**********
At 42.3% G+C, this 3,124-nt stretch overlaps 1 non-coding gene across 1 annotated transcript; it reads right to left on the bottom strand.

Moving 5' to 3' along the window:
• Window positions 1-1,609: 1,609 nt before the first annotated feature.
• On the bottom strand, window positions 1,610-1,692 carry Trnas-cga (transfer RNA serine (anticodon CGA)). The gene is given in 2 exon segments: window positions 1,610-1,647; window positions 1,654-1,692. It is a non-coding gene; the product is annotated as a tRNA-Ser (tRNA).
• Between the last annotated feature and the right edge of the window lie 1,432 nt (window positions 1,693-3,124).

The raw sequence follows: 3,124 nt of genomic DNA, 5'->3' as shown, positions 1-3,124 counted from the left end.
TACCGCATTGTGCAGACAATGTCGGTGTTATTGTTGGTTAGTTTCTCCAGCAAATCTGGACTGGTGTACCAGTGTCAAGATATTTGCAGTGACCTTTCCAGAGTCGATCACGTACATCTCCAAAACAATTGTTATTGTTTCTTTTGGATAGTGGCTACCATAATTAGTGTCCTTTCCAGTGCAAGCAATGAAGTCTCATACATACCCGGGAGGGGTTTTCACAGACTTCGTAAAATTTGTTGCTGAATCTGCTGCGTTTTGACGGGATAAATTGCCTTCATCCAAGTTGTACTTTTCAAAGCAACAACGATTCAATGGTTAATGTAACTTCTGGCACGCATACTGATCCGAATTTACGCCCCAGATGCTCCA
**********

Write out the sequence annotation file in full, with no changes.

At 42.3% G+C, this 3,124-nt stretch overlaps 1 non-coding gene across 1 annotated transcript; it reads right to left on the bottom strand.

Moving 5' to 3' along the window:
• Window positions 1-1,609: 1,609 nt before the first annotated feature.
• On the bottom strand, window positions 1,610-1,692 carry Trnas-cga (transfer RNA serine (anticodon CGA)). The gene is given in 2 exon segments: window positions 1,610-1,647; window positions 1,654-1,692. It is a non-coding gene; the product is annotated as a tRNA-Ser (tRNA).
• Between the last annotated feature and the right edge of the window lie 1,432 nt (window positions 1,693-3,124).

The raw sequence follows: 3,124 nt of genomic DNA, 5'->3' as shown, positions 1-3,124 counted from the left end.
TACCGCATTGTGCAGACAATGTCGGTGTTATTGTTGGTTAGTTTCTCCAGCAAATCTGGACTGGTGTACCAGTGTCAAGATATTTGCAGTGACCTTTCCAGAGTCGATCACGTACATCTCCAAAACAATTGTTATTGTTTCTTTTGGATAGTGGCTACCATAATTAGTGTCCTTTCCAGTGCAAGCAATGAAGTCTCATACATACCCGGGAGGGGTTTTCACAGACTTCGTAAAATTTGTTGCTGAATCTGCTGCGTTTTGACGGGATAAATTGCCTTCATCCAAGTTGTACTTTTCAAAGCAACAACGATTCAATGGTTAATGTAACTTCTGGCACGCATACTGATCCGAATTTACGCCCCAGATGCTCCA